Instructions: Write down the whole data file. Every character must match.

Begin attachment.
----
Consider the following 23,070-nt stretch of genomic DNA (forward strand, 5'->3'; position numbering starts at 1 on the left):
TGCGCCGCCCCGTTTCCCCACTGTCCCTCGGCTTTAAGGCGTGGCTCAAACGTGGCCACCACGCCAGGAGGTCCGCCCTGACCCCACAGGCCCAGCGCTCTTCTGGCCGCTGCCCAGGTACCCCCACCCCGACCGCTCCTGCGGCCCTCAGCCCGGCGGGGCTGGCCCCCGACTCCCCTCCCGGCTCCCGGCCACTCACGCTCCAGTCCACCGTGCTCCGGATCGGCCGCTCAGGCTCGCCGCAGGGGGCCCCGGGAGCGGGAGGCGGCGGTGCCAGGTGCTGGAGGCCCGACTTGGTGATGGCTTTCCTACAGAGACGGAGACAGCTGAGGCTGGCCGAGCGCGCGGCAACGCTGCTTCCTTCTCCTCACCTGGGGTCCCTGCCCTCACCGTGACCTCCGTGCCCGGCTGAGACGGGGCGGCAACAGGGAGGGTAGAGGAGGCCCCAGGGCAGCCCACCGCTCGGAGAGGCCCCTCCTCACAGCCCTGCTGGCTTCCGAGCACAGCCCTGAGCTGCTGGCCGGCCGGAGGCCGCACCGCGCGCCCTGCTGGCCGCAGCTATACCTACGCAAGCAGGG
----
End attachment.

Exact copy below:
Consider the following 23,070-nt stretch of genomic DNA (forward strand, 5'->3'; position numbering starts at 1 on the left):
TGCGCCGCCCCGTTTCCCCACTGTCCCTCGGCTTTAAGGCGTGGCTCAAACGTGGCCACCACGCCAGGAGGTCCGCCCTGACCCCACAGGCCCAGCGCTCTTCTGGCCGCTGCCCAGGTACCCCCACCCCGACCGCTCCTGCGGCCCTCAGCCCGGCGGGGCTGGCCCCCGACTCCCCTCCCGGCTCCCGGCCACTCACGCTCCAGTCCACCGTGCTCCGGATCGGCCGCTCAGGCTCGCCGCAGGGGGCCCCGGGAGCGGGAGGCGGCGGTGCCAGGTGCTGGAGGCCCGACTTGGTGATGGCTTTCCTACAGAGACGGAGACAGCTGAGGCTGGCCGAGCGCGCGGCAACGCTGCTTCCTTCTCCTCACCTGGGGTCCCTGCCCTCACCGTGACCTCCGTGCCCGGCTGAGACGGGGCGGCAACAGGGAGGGTAGAGGAGGCCCCAGGGCAGCCCACCGCTCGGAGAGGCCCCTCCTCACAGCCCTGCTGGCTTCCGAGCACAGCCCTGAGCTGCTGGCCGGCCGGAGGCCGCACCGCGCGCCCTGCTGGCCGCAGCTATACCTACGCAAGCAGGG